Tuesday, December 27, 2011

Tune in to 88.7FM WRHU for the morning show on 12/28/11!

Hi all, please tune it to WRHU 88.7FM (Long Island, NY) for the Morning Show on Wednesday, December 28 from 7-9am.  I will be on the show discussing the NY MMA situation and what we face in 2012. The show airs live from 7-9am. WRHU is the official station of the NY Islanders and broadcasts live out of Hofstra University in Long Island, NY (Where I went to grad school!).


Thanks for all the support! Let's get MMA in NY in 2012!

Stephen Koepfer
Founder, Coalition to Legalize MMA in NY

Monday, December 26, 2011

Support NY MMA for New Year!

Ok folks, what are you doing on New Year's Day when you are sitting home after a weekend of partying or watching UFC on Friday or Fight For Japan on Saturday?

On Sunday, you can be watching the acclaimed documentary "New York Mixed Martial Arts" on iPPV with Go Fight Live! That's right cap off a weekend of great MMA by supporting NY in our fight for legal MMA! Check out the film that features Josh Barnett, Gesias Calvacante, Fedor Emilianenko, Steve Kardian, Steven Katz, Tara LaRosa, New York Assemblyman Dean Murray, Nestor Marte, New York City Councilman Joel Rivera, Bas Rutten, Oleg Savitsky, Frank Shamrock, Mike Straka, Dana White, and stars CFFC fighter Bradley Desir, Stephen Koepfer, Tyga Maclin, Eddie Goldman, Paula Romero, and Justin Klein.

Mike Tucker, Director of Gunner Palace and Fightville says:
"Anyone who cares about the future of MMA in New York State needs to watch this eye-opening film to discover who and what is keeping MMA out of Madison Square Garden. Beyond the politics, however, this is a moving portrait of athletes in exile - men and women who are forbidden to engage in the sport they love in their own city."

Visit http://www.nymmafilm.com/ and click the watch on-line link! Spend a hour of the first day in 2012 supporting NY MMA!

Monday, December 19, 2011

UPDATE: New York has yet to respond to Zuffa MMA lawsuit.

On Tuesday, November 15, 2011, attorneys representing Zuffa, LLC (parent company of the UFC) filed a lawsuit in U.S. district court against New York Attorney General Eric Schneiderman and Manhattan District Attorney Cyrus Vance Jr. seeking, among other things, a declaration that New York’s ban on live Mixed Martial Arts (MMA) violates the First Amendment of the Constitution. Attorneys representing New York State have yet to file their answer to Zuffa's complaint.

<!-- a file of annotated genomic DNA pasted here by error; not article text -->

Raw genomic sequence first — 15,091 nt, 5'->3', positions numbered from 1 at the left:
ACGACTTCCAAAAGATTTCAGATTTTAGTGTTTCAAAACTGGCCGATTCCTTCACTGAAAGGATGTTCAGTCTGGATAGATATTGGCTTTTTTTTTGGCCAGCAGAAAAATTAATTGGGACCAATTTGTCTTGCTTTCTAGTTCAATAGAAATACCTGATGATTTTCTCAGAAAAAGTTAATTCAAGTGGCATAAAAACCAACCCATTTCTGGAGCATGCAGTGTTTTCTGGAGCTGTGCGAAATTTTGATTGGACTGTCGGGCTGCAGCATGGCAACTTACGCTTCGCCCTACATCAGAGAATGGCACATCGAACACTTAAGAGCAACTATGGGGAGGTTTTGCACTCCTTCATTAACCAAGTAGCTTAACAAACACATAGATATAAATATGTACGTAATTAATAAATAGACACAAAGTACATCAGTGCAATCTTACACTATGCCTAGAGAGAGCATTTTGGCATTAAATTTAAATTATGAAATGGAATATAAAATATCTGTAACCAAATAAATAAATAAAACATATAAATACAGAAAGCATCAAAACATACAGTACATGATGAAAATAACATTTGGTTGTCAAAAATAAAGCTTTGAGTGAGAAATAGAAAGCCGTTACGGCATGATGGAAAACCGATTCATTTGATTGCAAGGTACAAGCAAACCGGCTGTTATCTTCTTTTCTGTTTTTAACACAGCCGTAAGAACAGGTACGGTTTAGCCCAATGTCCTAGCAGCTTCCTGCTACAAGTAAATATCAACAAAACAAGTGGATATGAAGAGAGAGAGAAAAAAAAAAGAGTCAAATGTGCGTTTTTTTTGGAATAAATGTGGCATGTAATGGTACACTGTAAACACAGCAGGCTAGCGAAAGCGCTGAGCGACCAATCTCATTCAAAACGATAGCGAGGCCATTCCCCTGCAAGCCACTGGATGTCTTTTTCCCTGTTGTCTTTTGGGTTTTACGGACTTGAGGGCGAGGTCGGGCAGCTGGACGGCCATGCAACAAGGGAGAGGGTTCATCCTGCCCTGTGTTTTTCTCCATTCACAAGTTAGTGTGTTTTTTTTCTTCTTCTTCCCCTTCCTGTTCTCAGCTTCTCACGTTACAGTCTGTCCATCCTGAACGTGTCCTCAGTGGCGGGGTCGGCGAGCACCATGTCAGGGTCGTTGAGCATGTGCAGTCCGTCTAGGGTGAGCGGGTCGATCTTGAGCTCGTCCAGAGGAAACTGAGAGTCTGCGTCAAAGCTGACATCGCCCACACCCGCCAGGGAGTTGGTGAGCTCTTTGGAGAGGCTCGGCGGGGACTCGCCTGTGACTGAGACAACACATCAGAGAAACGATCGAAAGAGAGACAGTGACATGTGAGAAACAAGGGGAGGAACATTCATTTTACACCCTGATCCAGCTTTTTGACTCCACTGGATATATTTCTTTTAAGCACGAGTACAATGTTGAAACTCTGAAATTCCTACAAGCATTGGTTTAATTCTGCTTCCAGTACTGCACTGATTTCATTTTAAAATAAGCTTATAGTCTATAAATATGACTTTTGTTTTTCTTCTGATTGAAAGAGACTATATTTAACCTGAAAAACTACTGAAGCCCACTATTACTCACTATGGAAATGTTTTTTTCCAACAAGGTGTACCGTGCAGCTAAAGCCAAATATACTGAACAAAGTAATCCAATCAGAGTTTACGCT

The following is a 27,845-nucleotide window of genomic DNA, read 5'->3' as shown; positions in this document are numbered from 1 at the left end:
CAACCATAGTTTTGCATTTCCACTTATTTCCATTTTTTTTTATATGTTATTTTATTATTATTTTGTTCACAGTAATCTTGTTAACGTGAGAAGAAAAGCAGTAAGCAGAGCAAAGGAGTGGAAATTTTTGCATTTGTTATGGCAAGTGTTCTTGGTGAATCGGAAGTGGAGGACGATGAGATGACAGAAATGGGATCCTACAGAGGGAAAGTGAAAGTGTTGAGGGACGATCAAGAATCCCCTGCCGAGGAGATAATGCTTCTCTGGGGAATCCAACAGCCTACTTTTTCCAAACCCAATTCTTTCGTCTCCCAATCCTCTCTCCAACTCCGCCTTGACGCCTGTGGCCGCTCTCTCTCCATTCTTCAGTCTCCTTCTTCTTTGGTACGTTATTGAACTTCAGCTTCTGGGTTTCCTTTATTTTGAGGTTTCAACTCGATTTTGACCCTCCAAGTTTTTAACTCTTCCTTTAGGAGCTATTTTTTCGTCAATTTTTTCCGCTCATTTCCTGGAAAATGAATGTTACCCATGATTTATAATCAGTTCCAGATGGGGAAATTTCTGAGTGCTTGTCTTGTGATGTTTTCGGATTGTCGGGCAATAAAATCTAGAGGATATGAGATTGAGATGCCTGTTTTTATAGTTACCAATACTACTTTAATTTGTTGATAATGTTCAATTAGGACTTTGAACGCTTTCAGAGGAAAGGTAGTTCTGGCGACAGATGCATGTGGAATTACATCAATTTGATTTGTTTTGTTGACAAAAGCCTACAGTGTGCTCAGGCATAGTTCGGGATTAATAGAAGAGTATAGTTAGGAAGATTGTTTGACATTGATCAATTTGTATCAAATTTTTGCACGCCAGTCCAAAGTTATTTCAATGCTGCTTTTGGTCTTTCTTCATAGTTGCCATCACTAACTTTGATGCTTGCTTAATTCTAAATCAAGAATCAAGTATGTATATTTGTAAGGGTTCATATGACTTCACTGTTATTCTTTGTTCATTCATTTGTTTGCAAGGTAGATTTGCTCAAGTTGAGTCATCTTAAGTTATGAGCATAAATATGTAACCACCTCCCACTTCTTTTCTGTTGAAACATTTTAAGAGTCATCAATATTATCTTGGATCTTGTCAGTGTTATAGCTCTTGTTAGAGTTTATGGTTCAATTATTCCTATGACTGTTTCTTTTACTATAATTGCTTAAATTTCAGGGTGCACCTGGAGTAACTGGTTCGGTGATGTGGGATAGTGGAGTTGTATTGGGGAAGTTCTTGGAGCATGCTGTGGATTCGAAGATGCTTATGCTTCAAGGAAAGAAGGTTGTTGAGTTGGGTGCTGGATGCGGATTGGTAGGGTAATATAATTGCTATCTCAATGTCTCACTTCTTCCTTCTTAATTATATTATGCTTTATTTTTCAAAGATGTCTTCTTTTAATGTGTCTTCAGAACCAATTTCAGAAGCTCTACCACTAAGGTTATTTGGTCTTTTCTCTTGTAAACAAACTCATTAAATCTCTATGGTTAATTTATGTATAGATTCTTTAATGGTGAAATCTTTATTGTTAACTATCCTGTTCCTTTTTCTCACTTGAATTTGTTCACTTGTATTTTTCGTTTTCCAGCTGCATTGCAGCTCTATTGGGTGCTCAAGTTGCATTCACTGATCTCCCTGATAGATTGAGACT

According to MMA Payout:

Defense counsel for New York has made its appearance and were granted extra time to file its answer to the Zuffa’s lawsuit. The court will allow attorneys for the New York Attorney General and the New York County District Attorney until January 11, 2012 to respond.
I would also suggest taking some time to listen to this interview with Luke Thomas of SB Nation, Barry Friedman and Jamie Levitt (who head up Zuffa's legal team) as they discuss the details of the suit.
I highly suggest everyone take the time to read the full complaint. More than the voice of an exiled NY MMA community, it is a critical educational piece for non-fans.  Yes, it is 106 pages (excluding exhibits), but it will be worth it.  If you need some legal clarifications, I urge you to read Jim Genia’s breakdown of the complaint.  For some in depth discussion of the suit, listen to this episode of the Darce Side Radio where Jim Genia and Peter Lampasona of US Combat Sports sit in live to discuss the suit and what it means for NY.

Related NYMMANOW post: UFC spearheaded lawsuit: Can a Zuffa change its spots for the benefit of New York MMA?

Tuesday, December 6, 2011

Thanks for the love! MMA Business Magazine

When I was out at Fight Summit in Vegas last week to screen "New York Mixed Martial Arts", I got a subscrition to MMA Business Magazine. As I am brousing through some back issues, I find this article in the June 2011 issue! Thanks for the support guys. It is great to know the Coalition is reaching so many people. We were so close in 2011. 2012 has got to be our year!

Thursday, November 17, 2011

UFC spearheaded lawsuit: Can a Zuffa change its spots for the benefit of New York MMA?

On Tuesday, November 15, attorneys representing Zuffa, LLC (parent company of the UFC) filed a lawsuit in U.S. district court against New York Attorney General Eric Schneiderman and Manhattan District Attorney Cyrus Vance Jr. seeking, among other things, a declaration that New York’s ban on live Mixed Martial Arts (MMA) violates the First Amendment of the Constitution.  In the two days that have passed since this bombshell announcement the media, blogosphere, and MMA community has been pontificating about what this means for us here in NY, but more on that later.  First, a small bit of history…